Our guest preacher this morning used the phrase, “Perception is reality.” This is not the first time I have heard this, but I started me thinking about the pros and cons of this idea as applied to the interpretation of scripture.
On the negative side, the comment challenges the way that we read the Bible. As 21st century readers, we need to take care in imposing our own perspective on the Scriptures. It is too easy to make Jesus and His disciples modern, rational Americans like us.
For example, I pointed out to the Sunday School class I was teaching earlier this month that “Jesus was not a Christian.” (I might also point out that John the Baptizer was not a Baptist but that is another topic.) When Jesus taught and interacted with first century folks, he was not the spokesman for the Christian church and he was unencumbered by twenty centuries of Christian history. Jesus was a Jew, speaking into and out of a Jewish context. We are really not familiar with the richness and complexity of that context. If we were, we would find many of Jesus’ teachings very dangerous, provocative, and risky. He certainly was not one to play it safe.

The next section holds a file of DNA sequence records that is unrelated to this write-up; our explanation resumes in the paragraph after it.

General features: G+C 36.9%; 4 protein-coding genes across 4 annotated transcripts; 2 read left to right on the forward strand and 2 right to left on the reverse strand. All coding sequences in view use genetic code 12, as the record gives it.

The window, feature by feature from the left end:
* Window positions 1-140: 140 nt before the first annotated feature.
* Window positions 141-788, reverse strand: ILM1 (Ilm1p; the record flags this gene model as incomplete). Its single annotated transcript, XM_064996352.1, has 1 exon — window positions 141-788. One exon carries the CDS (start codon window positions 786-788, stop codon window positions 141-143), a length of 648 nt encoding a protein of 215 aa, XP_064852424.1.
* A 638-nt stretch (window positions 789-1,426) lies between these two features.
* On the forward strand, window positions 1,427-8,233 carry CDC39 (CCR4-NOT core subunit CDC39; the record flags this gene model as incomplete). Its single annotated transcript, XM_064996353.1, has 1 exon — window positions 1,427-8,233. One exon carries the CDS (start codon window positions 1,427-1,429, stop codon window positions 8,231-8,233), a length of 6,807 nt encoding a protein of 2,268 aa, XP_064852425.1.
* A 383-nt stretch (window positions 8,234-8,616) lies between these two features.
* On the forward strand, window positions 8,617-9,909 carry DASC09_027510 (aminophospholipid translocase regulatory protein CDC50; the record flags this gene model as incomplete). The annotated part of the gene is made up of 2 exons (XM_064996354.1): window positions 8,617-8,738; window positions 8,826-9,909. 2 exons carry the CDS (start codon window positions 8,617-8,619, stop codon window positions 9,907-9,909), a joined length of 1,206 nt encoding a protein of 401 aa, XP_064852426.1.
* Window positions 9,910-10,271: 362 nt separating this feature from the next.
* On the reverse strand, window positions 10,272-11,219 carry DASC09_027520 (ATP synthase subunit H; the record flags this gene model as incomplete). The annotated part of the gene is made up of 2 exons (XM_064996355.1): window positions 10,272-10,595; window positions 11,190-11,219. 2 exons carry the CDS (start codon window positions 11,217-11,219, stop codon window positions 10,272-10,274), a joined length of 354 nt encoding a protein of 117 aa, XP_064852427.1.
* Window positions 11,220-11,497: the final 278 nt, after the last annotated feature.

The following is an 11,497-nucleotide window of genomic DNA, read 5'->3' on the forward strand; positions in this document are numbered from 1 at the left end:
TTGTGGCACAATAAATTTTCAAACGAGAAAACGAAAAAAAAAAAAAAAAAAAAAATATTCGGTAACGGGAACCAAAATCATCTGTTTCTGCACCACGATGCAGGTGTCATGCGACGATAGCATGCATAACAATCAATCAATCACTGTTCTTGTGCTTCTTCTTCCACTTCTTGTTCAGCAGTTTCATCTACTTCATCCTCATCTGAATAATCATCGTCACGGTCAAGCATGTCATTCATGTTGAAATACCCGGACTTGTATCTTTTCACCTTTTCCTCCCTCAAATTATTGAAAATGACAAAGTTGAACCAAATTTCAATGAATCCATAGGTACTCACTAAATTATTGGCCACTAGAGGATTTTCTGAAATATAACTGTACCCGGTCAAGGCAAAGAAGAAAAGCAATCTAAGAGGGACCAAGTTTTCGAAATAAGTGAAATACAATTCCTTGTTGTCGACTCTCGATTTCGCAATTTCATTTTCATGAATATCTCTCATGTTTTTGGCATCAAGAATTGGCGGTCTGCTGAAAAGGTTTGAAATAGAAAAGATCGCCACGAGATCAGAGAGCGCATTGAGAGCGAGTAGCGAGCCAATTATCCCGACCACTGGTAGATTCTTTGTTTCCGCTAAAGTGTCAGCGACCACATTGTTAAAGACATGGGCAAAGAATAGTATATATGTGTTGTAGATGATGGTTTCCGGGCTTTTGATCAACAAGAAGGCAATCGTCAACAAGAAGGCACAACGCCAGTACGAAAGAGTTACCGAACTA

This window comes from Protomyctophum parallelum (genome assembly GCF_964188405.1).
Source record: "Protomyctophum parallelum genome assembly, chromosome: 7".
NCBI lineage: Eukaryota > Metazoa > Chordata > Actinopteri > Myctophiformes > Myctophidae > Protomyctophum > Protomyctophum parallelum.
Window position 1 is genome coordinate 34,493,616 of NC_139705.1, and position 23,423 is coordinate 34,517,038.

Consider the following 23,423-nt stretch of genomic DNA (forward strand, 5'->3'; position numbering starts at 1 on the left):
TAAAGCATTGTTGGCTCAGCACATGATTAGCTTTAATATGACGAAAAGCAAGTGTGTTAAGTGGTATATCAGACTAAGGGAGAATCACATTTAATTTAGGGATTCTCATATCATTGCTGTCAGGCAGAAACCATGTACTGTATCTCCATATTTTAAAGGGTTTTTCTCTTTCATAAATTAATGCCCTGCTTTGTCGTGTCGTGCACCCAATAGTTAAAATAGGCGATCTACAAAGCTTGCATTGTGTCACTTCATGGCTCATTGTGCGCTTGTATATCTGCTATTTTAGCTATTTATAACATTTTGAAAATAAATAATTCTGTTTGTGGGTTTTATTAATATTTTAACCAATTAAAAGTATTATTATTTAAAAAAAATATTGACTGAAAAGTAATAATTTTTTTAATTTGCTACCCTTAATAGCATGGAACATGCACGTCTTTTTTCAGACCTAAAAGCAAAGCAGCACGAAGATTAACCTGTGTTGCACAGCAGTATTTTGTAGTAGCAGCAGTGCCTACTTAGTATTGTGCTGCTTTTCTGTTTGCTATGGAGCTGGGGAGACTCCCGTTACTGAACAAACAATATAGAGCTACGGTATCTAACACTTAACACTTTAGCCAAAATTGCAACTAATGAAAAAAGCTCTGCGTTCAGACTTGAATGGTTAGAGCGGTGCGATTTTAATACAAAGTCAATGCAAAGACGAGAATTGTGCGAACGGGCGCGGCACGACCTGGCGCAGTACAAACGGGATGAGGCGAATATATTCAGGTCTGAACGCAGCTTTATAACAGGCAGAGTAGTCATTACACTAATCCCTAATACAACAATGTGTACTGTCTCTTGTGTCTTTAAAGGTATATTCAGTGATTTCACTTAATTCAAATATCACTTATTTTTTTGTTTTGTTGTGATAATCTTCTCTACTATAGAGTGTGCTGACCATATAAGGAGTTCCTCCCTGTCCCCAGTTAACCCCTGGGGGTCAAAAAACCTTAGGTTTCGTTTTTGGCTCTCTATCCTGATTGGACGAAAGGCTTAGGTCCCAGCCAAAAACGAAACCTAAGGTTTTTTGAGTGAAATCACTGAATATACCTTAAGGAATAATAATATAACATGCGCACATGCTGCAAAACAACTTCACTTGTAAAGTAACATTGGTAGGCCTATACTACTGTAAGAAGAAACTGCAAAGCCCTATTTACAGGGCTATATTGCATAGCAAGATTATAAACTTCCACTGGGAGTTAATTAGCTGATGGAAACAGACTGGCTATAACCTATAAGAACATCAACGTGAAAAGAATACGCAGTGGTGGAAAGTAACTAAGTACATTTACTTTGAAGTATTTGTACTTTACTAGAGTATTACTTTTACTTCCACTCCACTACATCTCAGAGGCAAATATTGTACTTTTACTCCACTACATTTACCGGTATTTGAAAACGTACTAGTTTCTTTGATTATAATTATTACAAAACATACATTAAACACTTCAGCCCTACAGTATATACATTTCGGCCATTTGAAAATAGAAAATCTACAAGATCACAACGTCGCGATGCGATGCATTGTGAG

On the positive side, the Bible has implications for our lives today, and we are right to bring our own life issues to that consideration. Another part of the worship was a solo entitled “Some Children See Him.” The text of the piece points out that children tend to see the Christ child from their own point of view. If they are black, they see Him as black. If they are yellow, they see Him as yellow.
Is that not part of the inspiration of Scripture? As we bring our own life experiences to the study of the Bible, we open ourselves up to applications that shatter our preconceived ideas and stereotypes. We identify with His teachings and actions, thus informing the way that we live out the biblical message.
Certainly this is a paradox—we need to be both objective and subjective in our study of the Bible . . . but God becoming human is also a paradox.